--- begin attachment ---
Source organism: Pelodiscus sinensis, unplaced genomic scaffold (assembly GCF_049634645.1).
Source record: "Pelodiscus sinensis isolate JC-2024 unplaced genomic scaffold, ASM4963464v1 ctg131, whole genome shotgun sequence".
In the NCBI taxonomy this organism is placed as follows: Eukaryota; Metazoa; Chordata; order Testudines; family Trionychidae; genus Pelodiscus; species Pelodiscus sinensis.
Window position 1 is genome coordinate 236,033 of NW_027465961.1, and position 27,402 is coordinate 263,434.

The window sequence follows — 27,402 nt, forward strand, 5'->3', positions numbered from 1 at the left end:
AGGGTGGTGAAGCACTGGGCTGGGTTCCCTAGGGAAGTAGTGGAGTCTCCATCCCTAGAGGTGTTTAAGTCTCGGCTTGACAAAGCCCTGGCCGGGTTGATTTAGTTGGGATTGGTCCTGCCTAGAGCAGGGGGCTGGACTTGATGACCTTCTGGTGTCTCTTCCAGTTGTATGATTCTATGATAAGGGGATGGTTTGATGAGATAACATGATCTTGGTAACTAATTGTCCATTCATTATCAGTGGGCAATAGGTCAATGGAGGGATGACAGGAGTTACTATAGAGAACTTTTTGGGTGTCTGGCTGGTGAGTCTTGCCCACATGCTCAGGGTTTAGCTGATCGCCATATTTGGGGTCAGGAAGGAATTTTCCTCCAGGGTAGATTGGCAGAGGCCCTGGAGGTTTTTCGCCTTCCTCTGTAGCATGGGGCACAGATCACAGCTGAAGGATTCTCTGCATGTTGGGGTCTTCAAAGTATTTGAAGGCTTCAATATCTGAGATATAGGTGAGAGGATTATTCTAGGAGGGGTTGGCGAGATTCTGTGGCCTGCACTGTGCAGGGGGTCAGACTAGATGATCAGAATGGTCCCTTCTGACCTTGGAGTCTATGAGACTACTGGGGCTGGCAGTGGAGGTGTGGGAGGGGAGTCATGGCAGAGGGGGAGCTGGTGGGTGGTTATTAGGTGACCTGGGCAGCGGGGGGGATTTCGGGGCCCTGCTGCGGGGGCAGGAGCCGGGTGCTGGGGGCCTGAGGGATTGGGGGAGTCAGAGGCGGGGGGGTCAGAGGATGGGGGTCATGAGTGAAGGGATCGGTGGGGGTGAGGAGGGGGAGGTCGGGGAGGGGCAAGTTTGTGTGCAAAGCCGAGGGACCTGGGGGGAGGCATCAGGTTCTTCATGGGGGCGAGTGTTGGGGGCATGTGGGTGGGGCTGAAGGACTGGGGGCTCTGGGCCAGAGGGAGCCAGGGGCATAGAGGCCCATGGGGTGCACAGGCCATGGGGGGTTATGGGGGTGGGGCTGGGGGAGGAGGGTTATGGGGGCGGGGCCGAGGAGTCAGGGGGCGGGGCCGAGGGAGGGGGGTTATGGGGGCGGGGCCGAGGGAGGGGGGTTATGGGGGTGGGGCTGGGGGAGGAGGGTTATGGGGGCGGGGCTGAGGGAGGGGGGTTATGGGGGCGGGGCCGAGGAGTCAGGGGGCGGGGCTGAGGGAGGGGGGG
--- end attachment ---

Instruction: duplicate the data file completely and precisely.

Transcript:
Source organism: Pelodiscus sinensis, unplaced genomic scaffold (assembly GCF_049634645.1).
Source record: "Pelodiscus sinensis isolate JC-2024 unplaced genomic scaffold, ASM4963464v1 ctg131, whole genome shotgun sequence".
In the NCBI taxonomy this organism is placed as follows: Eukaryota; Metazoa; Chordata; order Testudines; family Trionychidae; genus Pelodiscus; species Pelodiscus sinensis.
Window position 1 is genome coordinate 236,033 of NW_027465961.1, and position 27,402 is coordinate 263,434.

The window sequence follows — 27,402 nt, forward strand, 5'->3', positions numbered from 1 at the left end:
AGGGTGGTGAAGCACTGGGCTGGGTTCCCTAGGGAAGTAGTGGAGTCTCCATCCCTAGAGGTGTTTAAGTCTCGGCTTGACAAAGCCCTGGCCGGGTTGATTTAGTTGGGATTGGTCCTGCCTAGAGCAGGGGGCTGGACTTGATGACCTTCTGGTGTCTCTTCCAGTTGTATGATTCTATGATAAGGGGATGGTTTGATGAGATAACATGATCTTGGTAACTAATTGTCCATTCATTATCAGTGGGCAATAGGTCAATGGAGGGATGACAGGAGTTACTATAGAGAACTTTTTGGGTGTCTGGCTGGTGAGTCTTGCCCACATGCTCAGGGTTTAGCTGATCGCCATATTTGGGGTCAGGAAGGAATTTTCCTCCAGGGTAGATTGGCAGAGGCCCTGGAGGTTTTTCGCCTTCCTCTGTAGCATGGGGCACAGATCACAGCTGAAGGATTCTCTGCATGTTGGGGTCTTCAAAGTATTTGAAGGCTTCAATATCTGAGATATAGGTGAGAGGATTATTCTAGGAGGGGTTGGCGAGATTCTGTGGCCTGCACTGTGCAGGGGGTCAGACTAGATGATCAGAATGGTCCCTTCTGACCTTGGAGTCTATGAGACTACTGGGGCTGGCAGTGGAGGTGTGGGAGGGGAGTCATGGCAGAGGGGGAGCTGGTGGGTGGTTATTAGGTGACCTGGGCAGCGGGGGGGATTTCGGGGCCCTGCTGCGGGGGCAGGAGCCGGGTGCTGGGGGCCTGAGGGATTGGGGGAGTCAGAGGCGGGGGGGTCAGAGGATGGGGGTCATGAGTGAAGGGATCGGTGGGGGTGAGGAGGGGGAGGTCGGGGAGGGGCAAGTTTGTGTGCAAAGCCGAGGGACCTGGGGGGAGGCATCAGGTTCTTCATGGGGGCGAGTGTTGGGGGCATGTGGGTGGGGCTGAAGGACTGGGGGCTCTGGGCCAGAGGGAGCCAGGGGCATAGAGGCCCATGGGGTGCACAGGCCATGGGGGGTTATGGGGGTGGGGCTGGGGGAGGAGGGTTATGGGGGCGGGGCCGAGGAGTCAGGGGGCGGGGCCGAGGGAGGGGGGTTATGGGGGCGGGGCCGAGGGAGGGGGGTTATGGGGGTGGGGCTGGGGGAGGAGGGTTATGGGGGCGGGGCTGAGGGAGGGGGGTTATGGGGGCGGGGCCGAGGAGTCAGGGGGCGGGGCTGAGGGAGGGGGGG